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Jalen Hurts Has Everything Working for the Eagles

The question is, how long will that last? Philadelphia is running an offense so RPO-heavy that it would look more at home in the Big 12 than the NFL. Is Hurts good enough to keep that from becoming a problem?

Getty Images/Ringer illustration

The Philadelphia Eagles are the last undefeated team in the NFL. It feels like it should be easy to point at something on the league’s only undefeated squad and go “Well, that’s why.” But for the Eagles, it isn’t.

Look just at the season opener against the Lions, and the answer would be A.J. Brown. The team traded for the star receiver after struggling to get their wideouts involved in the passing game last year, and Brown dominated in his Philadelphia debut: 10 catches for 155 yards, which set up four rushing touchdowns from four different players en route to a 38-35 victory.

The next couple of weeks, the defense was the answer. In Week 2, the Eagles grabbed three picks; the week after that, they tallied nine sacks, allowing 7 and 8 points, respectively. During this stretch Brown grew quieter as Dallas Goedert and DeVonta Smith got louder. The running game kept on chugging behind the league’s best offensive line, which features stars in Jordan Mailata, Jason Kelce, and Lane Johnson, and an ascending talent in Landon Dickerson. Head coach Nick Sirianni is making all of the right decisions as a new offensive player sets a career-best mark every week: Smith in Week 3, Miles Sanders in Week 4. In short, everything is working.

Somewhere in all of this is third-year quarterback Jalen Hurts: a former second-round pick, the insurance plan to Carson Wentz, the perceived holdover for a new quarterback to be acquired at a later date. Nobody told Hurts that he was just a bridge. Hurts ranks fifth in the league in EPA per dropback and eighth in completion percentage over expectation, captaining a better passing attack than anyone thought possible with a run-first quarterback at the helm—oh, and that run-first quarterback has four rushing touchdowns, which is third-best in the NFL, and over 200 rushing yards in the league’s sixth-best rushing attack by EPA per play.

At first brush, Hurts looks like a cog in the Eagles machine. He isn’t a big-money player or a high draft pick, and as a limited passer, we don’t expect him to be a quarterback that elevates the passing game overall—just a piece of the puzzle that executes his portion. But Hurts is unique, and the Eagles offense is unique around him. There isn’t an NFL offense that looks like the Eagles’ does right now, and that’s because the Eagles aren’t running an NFL offense—they’re running a college one.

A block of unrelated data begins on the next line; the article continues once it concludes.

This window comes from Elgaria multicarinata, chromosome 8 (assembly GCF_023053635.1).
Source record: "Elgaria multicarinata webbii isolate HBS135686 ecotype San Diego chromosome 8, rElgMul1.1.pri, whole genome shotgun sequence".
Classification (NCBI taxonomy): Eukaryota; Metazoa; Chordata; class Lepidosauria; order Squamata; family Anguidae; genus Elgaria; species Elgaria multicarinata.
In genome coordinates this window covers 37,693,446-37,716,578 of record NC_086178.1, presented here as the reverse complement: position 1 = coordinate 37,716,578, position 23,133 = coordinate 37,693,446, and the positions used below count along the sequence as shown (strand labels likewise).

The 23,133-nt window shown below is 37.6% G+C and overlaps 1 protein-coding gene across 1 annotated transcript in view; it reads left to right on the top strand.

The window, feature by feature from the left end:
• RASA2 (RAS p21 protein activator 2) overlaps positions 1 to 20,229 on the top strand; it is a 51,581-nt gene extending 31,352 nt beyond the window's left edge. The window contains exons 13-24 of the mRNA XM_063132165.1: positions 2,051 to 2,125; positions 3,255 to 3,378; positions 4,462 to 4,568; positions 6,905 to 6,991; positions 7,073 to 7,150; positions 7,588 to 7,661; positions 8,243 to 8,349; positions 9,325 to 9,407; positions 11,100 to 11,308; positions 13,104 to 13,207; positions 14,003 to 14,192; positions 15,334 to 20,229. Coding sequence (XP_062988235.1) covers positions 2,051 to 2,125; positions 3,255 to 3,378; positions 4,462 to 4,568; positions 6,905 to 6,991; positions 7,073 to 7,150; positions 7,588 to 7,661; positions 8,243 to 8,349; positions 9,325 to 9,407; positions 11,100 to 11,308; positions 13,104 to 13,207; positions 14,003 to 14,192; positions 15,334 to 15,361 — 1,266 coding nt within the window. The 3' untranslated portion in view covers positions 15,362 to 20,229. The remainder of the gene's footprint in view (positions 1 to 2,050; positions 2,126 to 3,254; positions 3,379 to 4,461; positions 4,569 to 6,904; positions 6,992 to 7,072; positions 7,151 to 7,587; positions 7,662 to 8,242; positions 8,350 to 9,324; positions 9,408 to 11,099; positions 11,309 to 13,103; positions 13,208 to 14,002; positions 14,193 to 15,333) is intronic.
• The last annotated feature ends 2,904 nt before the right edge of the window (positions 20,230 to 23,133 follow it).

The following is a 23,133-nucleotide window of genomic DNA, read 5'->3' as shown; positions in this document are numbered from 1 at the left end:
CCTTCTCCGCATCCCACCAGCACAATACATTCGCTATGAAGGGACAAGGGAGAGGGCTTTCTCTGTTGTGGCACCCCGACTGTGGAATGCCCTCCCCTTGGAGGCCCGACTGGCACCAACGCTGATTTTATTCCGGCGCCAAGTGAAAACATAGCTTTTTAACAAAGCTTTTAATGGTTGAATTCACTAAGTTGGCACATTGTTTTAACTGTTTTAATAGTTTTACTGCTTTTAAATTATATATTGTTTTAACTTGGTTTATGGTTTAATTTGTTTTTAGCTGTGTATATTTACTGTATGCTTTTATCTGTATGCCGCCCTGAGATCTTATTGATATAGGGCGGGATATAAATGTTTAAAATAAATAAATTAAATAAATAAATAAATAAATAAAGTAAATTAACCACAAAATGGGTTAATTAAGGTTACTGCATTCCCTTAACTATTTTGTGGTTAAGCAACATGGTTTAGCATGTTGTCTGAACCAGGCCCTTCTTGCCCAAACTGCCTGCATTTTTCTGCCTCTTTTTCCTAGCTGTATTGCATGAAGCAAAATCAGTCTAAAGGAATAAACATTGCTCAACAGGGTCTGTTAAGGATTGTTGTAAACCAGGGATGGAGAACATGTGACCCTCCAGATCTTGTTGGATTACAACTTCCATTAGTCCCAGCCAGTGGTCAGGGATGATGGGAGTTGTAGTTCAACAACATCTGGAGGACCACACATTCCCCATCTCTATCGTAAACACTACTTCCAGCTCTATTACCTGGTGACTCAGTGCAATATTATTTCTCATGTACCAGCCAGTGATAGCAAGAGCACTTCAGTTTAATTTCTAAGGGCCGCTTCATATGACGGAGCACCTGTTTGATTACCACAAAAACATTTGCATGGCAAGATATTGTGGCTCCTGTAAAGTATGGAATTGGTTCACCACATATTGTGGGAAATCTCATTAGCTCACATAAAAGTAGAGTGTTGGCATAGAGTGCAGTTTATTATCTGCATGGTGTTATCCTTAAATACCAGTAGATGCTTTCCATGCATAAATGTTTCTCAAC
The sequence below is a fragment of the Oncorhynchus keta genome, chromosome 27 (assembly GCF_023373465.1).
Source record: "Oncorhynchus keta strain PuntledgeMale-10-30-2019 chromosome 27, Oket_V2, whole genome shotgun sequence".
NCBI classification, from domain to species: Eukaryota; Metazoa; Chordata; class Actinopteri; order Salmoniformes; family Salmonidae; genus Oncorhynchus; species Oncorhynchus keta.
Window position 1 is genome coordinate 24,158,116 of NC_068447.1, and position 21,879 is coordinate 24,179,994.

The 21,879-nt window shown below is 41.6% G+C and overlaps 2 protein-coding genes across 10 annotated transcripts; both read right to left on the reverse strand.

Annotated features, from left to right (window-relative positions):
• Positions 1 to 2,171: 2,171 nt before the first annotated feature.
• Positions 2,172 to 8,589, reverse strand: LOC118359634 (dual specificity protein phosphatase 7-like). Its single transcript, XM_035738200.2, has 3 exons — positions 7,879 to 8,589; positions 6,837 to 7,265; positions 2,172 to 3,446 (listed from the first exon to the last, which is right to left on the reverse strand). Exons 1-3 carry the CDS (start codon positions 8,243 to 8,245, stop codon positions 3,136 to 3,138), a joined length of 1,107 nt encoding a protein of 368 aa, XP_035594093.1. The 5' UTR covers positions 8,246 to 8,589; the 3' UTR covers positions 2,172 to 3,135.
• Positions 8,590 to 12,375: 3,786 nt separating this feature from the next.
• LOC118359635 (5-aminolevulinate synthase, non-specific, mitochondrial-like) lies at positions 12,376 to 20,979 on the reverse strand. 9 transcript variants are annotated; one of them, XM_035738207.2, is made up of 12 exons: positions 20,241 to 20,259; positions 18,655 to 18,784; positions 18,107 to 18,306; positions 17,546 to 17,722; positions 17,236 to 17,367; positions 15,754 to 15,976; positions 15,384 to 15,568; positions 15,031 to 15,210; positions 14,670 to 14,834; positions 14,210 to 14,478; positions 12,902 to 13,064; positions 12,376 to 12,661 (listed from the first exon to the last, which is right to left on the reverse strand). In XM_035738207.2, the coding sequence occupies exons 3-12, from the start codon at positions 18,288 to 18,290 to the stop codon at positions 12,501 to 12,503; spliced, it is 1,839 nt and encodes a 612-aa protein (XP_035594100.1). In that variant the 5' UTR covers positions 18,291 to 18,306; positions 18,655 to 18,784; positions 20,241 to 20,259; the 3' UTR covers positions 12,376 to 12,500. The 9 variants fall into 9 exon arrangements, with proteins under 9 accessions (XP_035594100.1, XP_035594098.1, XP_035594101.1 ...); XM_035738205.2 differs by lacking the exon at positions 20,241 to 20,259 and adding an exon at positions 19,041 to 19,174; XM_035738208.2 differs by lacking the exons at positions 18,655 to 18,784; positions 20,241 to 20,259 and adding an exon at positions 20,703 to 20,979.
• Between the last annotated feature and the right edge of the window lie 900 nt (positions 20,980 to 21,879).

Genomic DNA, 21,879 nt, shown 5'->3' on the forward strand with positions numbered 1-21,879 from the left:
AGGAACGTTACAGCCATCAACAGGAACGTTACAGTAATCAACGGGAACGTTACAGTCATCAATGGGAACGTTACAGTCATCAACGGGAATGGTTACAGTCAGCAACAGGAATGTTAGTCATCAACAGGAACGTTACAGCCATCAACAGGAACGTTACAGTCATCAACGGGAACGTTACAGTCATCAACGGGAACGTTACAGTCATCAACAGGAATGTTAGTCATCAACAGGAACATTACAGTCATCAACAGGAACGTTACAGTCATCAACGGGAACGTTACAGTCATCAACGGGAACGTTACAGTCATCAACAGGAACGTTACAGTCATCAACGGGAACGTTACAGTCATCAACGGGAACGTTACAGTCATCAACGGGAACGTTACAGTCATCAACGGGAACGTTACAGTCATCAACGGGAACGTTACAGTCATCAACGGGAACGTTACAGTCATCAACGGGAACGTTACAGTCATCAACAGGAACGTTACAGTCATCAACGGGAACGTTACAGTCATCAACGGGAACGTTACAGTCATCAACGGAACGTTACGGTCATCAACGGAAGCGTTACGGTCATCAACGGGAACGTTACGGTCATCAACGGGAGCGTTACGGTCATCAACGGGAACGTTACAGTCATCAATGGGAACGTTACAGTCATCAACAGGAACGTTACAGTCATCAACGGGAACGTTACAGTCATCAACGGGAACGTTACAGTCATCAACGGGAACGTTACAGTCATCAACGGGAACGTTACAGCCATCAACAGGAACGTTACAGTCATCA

The first hint that the Eagles are running a college offense is in their reliance on RPOs—at a 19 percent clip, only the Chiefs are running RPOs (run-pass options) more frequently. While the Chiefs have a varied passing attack and use the RPO game to buttress their poor rushing attack, the Eagles lean on the RPO to do the opposite. Their RPO game is the bread and butter of their passing approach, simplifying Hurts’s reads and ensuring he gets the ball to his playmakers.

Take one of the most common, basic, white-bread RPOs the world has ever seen: glance. This RPO, like most post-snap RPOs, asks the quarterback to read and react to one defender: the playside linebacker (here, Devin Lloyd). The glance route is an in-breaking route that’s too deep to be a slant but too shallow to be a post, and it breaks right behind that linebacker. If the linebacker steps forward to fit the run, as Lloyd does here, Hurts will throw the ball. If Lloyd sinks into his zone, Hurts will give the ball to the back, who should pick up a healthy gain with the numbers advantage in the box.

I cannot stress how simple and easy of a play this is. I’d wager every single college team in the country has this somewhere in their playbook. Here’s Jalen Hurts running a glance RPO (different run concept, but same principle) back in his Alabama days.